Sewage sludge compost controversy?

Discussion in 'Turf Renovation' started by Exact Rototilling, Jun 28, 2009.

  1. Exact Rototilling

    Exact Rototilling LawnSite Fanatic
    Posts: 5,355

    Just wondering what the thoughts are here on Lawnsite re: this issue. I've done a fair amount of Google searches on the topic. There seems to be a growing movement for the public to ask garden centers and retail centers to stop carrying these products due to health concerns.

    I have used both of these products on customers lawns for topdressing after over-seeding or lawn installation but I prefer the EKO product hands down since it has less wood product mixed in and frankly is darker and has more nutrients.

    http://www.ekocompost.com/

    http://www.cdaid.org/index.php?module=pagemaster&PAGE_user_op=view_page&PAGE_id=41


    The Coeur d' Green really stunk bad when it was in the trailer. EKO doesn't smell bad at all and frankly has a pleasant aroma to it. Both products are epa "A" rated.
     
  2. Mowingman

    Mowingman LawnSite Platinum Member
    from Texas
    Posts: 4,656

    Well, the people that think it is a hazard are NUTS. If done correctly, the sludge will be non hazardous when it comes out of the sewage plant. I would not eat it, but you could roll around in it and it would not harm you. Then, when mixed with other ingredients, it is composted. In the composting stage, it will get hot enough to kill off any remaining germs. In fact, it can get so hot it will catch on fire.
    So, I say again, those people are NUTS.
     
  3. phasthound

    phasthound LawnSite Platinum Member
    Posts: 4,568

    EPA Grade A Biosolids are fine to use for a good source of organic matter.
    It is pathogen free and low in heavy metals. Some people are worried about household chemicals and pharmaceuticals being present. The EPA is beginning to study this. I'm sure some contaminants will be found and then millions of dollars will be spent on huge research projects that will take years to complete. The differences of opinion will still continue.

    Much easier and wiser to stop using so many chemicals & drugs in our everyday lives. And use Grade A Biosolids as a sustainable resource for fertilizer.
     
  4. Kiril

    Kiril LawnSite Fanatic
    Posts: 18,298

    Yea, what he said ^
     
  5. Exact Rototilling

    Exact Rototilling LawnSite Fanatic
    Posts: 5,355

    Thanks for the input thus far.

    Yes I would roll around in the stuff any day of the week over using a 2-4-D product even according to manufactures instructions. Instruction or not even just being downwind of a 2-4-D applicator makes me very sick after being exposed to it.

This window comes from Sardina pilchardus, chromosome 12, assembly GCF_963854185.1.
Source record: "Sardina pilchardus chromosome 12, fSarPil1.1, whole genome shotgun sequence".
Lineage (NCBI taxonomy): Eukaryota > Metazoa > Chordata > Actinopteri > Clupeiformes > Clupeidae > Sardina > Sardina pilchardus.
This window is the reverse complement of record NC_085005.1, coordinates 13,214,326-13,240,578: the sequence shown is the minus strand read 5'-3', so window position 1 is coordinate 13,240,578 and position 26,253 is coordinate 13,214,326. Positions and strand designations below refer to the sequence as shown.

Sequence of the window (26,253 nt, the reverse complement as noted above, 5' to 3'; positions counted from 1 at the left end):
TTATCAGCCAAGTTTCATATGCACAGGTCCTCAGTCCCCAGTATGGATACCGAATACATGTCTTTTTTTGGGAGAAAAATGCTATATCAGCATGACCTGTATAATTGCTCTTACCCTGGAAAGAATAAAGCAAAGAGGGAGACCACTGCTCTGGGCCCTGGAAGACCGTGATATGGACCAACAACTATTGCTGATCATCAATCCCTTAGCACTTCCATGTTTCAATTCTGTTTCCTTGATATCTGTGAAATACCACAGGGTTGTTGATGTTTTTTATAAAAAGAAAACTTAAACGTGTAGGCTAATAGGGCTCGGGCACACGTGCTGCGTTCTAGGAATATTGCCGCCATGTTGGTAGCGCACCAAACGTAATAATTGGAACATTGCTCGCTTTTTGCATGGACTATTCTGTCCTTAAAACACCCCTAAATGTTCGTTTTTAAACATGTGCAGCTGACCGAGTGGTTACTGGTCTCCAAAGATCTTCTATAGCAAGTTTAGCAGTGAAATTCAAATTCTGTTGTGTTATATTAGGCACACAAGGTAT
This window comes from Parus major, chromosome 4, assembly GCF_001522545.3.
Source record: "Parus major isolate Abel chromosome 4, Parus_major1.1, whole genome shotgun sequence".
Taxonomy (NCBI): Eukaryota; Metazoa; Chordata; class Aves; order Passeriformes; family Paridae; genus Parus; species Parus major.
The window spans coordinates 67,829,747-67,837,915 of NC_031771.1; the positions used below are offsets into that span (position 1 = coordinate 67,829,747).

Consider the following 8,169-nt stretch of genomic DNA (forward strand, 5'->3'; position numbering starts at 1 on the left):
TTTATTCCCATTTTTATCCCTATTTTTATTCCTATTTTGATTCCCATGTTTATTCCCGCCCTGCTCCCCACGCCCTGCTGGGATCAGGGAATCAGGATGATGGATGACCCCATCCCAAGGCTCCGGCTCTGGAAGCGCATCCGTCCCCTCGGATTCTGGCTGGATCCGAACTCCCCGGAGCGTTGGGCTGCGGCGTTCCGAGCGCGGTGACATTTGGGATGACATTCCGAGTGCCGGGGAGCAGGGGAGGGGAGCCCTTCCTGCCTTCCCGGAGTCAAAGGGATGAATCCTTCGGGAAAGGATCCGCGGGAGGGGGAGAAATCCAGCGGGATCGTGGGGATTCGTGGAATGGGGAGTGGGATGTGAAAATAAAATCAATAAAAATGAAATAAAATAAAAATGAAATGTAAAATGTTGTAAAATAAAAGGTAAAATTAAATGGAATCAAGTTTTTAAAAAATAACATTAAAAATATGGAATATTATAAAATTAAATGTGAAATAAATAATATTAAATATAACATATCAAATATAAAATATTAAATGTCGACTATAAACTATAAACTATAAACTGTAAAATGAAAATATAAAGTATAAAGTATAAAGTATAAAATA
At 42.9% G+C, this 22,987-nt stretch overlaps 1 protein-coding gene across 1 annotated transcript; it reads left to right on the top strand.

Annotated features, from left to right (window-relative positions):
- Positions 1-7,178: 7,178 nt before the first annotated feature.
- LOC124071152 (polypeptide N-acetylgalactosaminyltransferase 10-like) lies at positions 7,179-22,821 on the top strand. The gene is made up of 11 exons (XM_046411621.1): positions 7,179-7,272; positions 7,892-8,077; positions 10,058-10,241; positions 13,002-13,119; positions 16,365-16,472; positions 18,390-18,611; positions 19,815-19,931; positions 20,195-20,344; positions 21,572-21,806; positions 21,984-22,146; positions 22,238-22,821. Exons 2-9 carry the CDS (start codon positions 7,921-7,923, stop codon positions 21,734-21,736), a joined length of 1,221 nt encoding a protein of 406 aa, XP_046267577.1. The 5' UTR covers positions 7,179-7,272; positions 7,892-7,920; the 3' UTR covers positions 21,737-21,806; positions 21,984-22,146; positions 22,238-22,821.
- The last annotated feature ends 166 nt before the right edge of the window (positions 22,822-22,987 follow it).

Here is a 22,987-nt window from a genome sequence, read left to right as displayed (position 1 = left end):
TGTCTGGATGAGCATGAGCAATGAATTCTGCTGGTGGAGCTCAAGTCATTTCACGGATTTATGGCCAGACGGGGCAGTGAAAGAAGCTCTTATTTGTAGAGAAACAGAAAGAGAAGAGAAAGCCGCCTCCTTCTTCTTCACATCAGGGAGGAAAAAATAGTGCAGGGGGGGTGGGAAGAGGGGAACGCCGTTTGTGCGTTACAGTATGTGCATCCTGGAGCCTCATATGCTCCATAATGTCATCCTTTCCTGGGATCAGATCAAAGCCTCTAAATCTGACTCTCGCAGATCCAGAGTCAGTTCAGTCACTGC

I have been telling my customers it is ok fine to use [treated compost sludge] on a lawns etc. but I fully admit I have been telling them I would not use it on a vegetable garden or for other edibles due to the contraversy on the issue.

    Here is a fairly typical link on the against camp with many links to the same: http://www.organicconsumers.org/sludge.cfm
     
    Last edited: Jun 28, 2009
  6. Kiril

    Kiril LawnSite Fanatic
    Posts: 18,298

    I would also recommend the same, controversy or not.

    I don't believe it is certified for organic farming either. There is not a single product on the OMRI list that contains it (searching for biosolid, sewage, sewage sludge, etc.. all turned up empty), and Milorganite, probably the best known bagged source, is not OMRI certified or even listed.

    Nothing wrong with using it on the landscape though.
     
  7. Smallaxe

    Smallaxe LawnSite Fanatic
    Posts: 10,080

    If it typically passes through a human it should be harmless to grass. My only other concern is what is 'thrown out' by dumping it in the toilet.

    More urban legend than reality in everything I've heard about Milorganite, but it is enough to scare off people. Perception - makes sales.
     
  8. Think Green

    Think Green LawnSite Silver Member
    Posts: 2,746

    Kiril and Smallaxe,
    If these materials are stored at the usual 130 degree mark just as compost materials, would they not be free of possible harmfull human materials.?? I can understand that chemicals will stay within the material if not neutralized out with some sort of activated charcoal enhancements. Should this material be filtered through the activated charcoals?
    A company nearby out in the country is harvesting sewer sludge from area water treatment fascilities, yet they said they aren't intending on selling the material until it has been tested and bagged for resale. What are some things to be aware of and exactly what is the OMRI? Is it the organic matter research institute? If so, it sounds a little vague and too misleading as another fake institution to make money!
     
  9. Kiril

    Kiril LawnSite Fanatic
    Posts: 18,298

    OMRI -> http://www.omri.org/OMRI_who.html

    As far as the safety of the material, if it is composted correctly, pathogens should not be a problem providing it is handled correctly. It is all the other "crap" that gets concentrated during the treatment process which does not get decomposed which is a concern. Heavy metals is what has been given the most attention in that past, but more recently all the "other" stuff that ends up in the sewage waste stream. A little reading for you.

    http://jeq.scijournals.org/cgi/reprint/34/1/91.pdf

    Either way, I wouldn't hesitate to use it for general landscape purposes providing you know the potential risks and use it responsibly. However when it comes to growing food, I do hesitate.
     
  10. Smallaxe

    Smallaxe LawnSite Fanatic
    Posts: 10,080

    I read a little about the actual process, it is cooked to very high temps. It has now an added process of removing heavy metals and other toxins.
    How that is actually done I don't know. The EPA has ok'd it.
     

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